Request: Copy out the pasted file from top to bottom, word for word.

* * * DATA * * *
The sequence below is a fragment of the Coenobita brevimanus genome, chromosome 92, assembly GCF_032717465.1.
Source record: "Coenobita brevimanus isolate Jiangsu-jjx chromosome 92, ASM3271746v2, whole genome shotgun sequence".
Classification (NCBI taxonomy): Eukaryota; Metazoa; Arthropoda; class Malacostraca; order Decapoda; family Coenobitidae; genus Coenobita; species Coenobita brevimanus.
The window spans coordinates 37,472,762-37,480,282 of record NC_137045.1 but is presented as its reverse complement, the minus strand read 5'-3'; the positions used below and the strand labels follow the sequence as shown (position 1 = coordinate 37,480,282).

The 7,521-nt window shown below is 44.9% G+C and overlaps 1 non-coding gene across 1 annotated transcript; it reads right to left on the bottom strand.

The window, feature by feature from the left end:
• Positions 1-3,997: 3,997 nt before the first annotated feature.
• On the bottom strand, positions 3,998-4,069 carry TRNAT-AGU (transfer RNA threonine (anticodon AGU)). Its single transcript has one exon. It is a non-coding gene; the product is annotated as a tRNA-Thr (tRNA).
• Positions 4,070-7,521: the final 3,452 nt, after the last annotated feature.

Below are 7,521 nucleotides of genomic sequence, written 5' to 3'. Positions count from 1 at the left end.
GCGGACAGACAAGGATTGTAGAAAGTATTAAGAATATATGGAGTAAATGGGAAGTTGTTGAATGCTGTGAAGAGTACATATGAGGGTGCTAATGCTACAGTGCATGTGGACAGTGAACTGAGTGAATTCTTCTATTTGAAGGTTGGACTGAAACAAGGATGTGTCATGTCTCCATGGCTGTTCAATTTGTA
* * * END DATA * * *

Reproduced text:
The sequence below is a fragment of the Coenobita brevimanus genome, chromosome 92, assembly GCF_032717465.1.
Source record: "Coenobita brevimanus isolate Jiangsu-jjx chromosome 92, ASM3271746v2, whole genome shotgun sequence".
Classification (NCBI taxonomy): Eukaryota; Metazoa; Arthropoda; class Malacostraca; order Decapoda; family Coenobitidae; genus Coenobita; species Coenobita brevimanus.
The window spans coordinates 37,472,762-37,480,282 of record NC_137045.1 but is presented as its reverse complement, the minus strand read 5'-3'; the positions used below and the strand labels follow the sequence as shown (position 1 = coordinate 37,480,282).

The 7,521-nt window shown below is 44.9% G+C and overlaps 1 non-coding gene across 1 annotated transcript; it reads right to left on the bottom strand.

The window, feature by feature from the left end:
• Positions 1-3,997: 3,997 nt before the first annotated feature.
• On the bottom strand, positions 3,998-4,069 carry TRNAT-AGU (transfer RNA threonine (anticodon AGU)). Its single transcript has one exon. It is a non-coding gene; the product is annotated as a tRNA-Thr (tRNA).
• Positions 4,070-7,521: the final 3,452 nt, after the last annotated feature.

Below are 7,521 nucleotides of genomic sequence, written 5' to 3'. Positions count from 1 at the left end.
GCGGACAGACAAGGATTGTAGAAAGTATTAAGAATATATGGAGTAAATGGGAAGTTGTTGAATGCTGTGAAGAGTACATATGAGGGTGCTAATGCTACAGTGCATGTGGACAGTGAACTGAGTGAATTCTTCTATTTGAAGGTTGGACTGAAACAAGGATGTGTCATGTCTCCATGGCTGTTCAATTTGTA